How your horse rolls tells you things you need to know
Most people don’t want their horses to roll because they usually get really dirty from doing it. I certainly love seeing my horses looking clean and shiny after I’ve done all the work to get them that way, but I know it’s better for me to see them rolling.
WHY? There are a few reasons.
When a horse rolls he’s often doing his own chiropractic work by self-adjusting his body. He can only do that by the force of laying, twisting and rolling. If you’ve just finished riding (and your horse is completely dry) and as soon as you turn him out he rolls, he may be trying to adjust his own body. Hopefully he succeeds. They often do. Sometimes he’s trying to massage himself because he’s sore. OR, he could just like to roll after a ride.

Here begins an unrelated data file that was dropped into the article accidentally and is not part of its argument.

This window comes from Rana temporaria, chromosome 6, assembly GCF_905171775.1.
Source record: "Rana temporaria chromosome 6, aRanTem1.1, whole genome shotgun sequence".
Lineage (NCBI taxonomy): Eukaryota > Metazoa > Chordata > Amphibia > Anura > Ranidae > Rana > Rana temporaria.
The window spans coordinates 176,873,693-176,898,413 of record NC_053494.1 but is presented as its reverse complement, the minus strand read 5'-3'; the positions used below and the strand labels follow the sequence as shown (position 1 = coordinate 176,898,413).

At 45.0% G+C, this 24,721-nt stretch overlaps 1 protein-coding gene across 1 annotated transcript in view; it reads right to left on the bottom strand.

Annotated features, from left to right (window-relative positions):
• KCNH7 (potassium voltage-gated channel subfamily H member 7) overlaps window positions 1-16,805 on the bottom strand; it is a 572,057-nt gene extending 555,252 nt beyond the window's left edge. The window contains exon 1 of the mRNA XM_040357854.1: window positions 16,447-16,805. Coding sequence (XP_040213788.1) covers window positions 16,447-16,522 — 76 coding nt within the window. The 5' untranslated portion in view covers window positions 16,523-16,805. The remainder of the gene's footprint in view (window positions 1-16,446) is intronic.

When you see your horse roll, pay attention to the details.
- Is it effortless? It should be.
- Does he turn over on both sides? He should be able to and want to, and do it with no struggle. If he can’t, there may be an issue you need to look into.
- Does he stay on one side longer than the other? Take notice to see if he does that regularly and consider why.
- Does he lay down and roll on one side, then get up, then lay down and roll on the other side? This is probably an indication that he’s not comfortable enough or strong enough to roll over, which is not good.
- Does he shake really hard after he’s back up? I know this will depend upon what type of soil or ground he’s on, but does the shaking seem appropriate and normal for him?
- If your horse is in a pasture with other horses, does he roll fairly close to other horses? If so, that would indicate that he doesn’t feel threatened by the other horses, which is good!
- Keep in mind that most horses will roll if they are damp or wet. If your horse doesn’t roll after a workout or a bath/hosing and he’s damp or wet when you turn him loose, he may have some sort of pain issue that makes it too uncomfortable for him to roll.